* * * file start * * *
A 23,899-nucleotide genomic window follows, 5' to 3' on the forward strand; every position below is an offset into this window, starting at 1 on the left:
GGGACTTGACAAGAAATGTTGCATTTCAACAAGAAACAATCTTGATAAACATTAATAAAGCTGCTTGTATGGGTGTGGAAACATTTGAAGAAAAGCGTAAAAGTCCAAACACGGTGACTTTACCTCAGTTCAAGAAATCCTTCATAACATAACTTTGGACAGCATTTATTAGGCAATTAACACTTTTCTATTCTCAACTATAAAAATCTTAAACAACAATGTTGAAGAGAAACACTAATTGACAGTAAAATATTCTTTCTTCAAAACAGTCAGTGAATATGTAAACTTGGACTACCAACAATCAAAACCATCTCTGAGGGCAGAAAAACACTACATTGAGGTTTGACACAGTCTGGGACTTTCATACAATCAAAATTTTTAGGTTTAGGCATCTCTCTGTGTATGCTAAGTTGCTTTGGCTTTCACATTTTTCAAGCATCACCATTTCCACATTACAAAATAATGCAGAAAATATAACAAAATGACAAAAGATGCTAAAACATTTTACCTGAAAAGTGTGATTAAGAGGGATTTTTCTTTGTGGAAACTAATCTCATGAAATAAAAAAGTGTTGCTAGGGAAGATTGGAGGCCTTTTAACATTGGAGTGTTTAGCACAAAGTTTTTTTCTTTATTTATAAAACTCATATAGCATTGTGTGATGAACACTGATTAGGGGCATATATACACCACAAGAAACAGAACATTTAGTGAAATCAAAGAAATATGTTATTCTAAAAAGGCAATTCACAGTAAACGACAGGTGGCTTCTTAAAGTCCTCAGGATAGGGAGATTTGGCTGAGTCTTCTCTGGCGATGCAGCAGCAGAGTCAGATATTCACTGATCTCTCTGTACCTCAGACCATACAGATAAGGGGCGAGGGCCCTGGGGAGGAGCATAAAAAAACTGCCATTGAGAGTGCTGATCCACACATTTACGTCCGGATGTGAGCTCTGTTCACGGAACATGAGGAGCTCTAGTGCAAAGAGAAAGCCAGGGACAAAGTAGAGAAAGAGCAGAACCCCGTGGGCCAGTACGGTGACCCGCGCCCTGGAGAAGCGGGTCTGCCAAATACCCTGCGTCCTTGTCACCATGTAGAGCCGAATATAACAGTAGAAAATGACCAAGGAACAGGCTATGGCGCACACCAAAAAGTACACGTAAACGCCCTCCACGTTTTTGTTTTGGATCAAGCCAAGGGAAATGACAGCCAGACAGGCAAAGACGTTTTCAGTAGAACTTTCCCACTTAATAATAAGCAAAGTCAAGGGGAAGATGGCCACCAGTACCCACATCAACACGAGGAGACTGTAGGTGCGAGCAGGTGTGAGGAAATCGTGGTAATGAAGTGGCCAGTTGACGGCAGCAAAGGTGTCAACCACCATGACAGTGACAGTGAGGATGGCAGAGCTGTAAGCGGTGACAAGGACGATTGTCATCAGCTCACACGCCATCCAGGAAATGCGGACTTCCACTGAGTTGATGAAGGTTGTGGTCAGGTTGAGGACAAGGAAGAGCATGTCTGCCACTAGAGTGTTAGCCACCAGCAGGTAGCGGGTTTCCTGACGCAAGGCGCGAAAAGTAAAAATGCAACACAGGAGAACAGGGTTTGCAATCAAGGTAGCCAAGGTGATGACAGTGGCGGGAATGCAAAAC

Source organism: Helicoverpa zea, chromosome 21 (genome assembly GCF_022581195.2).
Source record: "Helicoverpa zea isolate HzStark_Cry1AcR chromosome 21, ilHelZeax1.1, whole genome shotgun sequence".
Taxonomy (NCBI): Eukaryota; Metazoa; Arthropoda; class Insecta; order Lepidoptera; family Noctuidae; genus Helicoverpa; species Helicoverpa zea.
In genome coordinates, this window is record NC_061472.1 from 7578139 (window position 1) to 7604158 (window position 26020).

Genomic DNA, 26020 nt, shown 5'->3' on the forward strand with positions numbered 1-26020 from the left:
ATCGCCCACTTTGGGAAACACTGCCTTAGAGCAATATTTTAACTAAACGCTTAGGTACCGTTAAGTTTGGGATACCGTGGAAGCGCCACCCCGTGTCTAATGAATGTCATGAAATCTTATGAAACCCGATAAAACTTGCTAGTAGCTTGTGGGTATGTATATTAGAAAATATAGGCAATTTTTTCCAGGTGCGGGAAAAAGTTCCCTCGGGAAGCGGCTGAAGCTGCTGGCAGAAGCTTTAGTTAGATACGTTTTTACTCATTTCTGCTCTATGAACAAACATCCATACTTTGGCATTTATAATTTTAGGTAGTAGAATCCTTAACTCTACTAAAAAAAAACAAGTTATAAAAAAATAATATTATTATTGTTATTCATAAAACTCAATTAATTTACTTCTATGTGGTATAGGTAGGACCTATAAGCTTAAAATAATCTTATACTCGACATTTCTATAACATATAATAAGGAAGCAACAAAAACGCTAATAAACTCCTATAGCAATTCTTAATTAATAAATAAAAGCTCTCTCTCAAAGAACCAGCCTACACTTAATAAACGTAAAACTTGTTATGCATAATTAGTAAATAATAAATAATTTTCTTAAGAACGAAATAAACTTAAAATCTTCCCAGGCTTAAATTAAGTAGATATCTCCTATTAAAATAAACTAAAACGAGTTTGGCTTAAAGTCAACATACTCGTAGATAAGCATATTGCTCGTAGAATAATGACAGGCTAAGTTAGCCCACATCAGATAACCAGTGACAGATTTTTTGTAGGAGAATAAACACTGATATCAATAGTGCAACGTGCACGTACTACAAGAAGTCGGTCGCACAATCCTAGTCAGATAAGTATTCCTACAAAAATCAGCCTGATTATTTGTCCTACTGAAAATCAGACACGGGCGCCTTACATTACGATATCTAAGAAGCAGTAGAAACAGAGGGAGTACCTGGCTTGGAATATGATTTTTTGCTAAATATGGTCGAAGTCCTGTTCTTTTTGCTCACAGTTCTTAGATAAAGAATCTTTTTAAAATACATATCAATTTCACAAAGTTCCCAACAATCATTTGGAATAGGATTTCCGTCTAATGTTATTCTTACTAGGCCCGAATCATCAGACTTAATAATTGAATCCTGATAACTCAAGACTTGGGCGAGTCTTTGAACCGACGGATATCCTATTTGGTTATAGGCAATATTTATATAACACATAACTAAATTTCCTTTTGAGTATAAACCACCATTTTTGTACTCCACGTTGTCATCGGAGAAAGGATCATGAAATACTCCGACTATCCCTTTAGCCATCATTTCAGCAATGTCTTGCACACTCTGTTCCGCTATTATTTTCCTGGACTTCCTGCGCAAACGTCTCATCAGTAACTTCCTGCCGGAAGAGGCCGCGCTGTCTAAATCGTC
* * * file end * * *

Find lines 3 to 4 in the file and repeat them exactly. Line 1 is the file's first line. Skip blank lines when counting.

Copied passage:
Source organism: Helicoverpa zea, chromosome 21 (genome assembly GCF_022581195.2).
Source record: "Helicoverpa zea isolate HzStark_Cry1AcR chromosome 21, ilHelZeax1.1, whole genome shotgun sequence".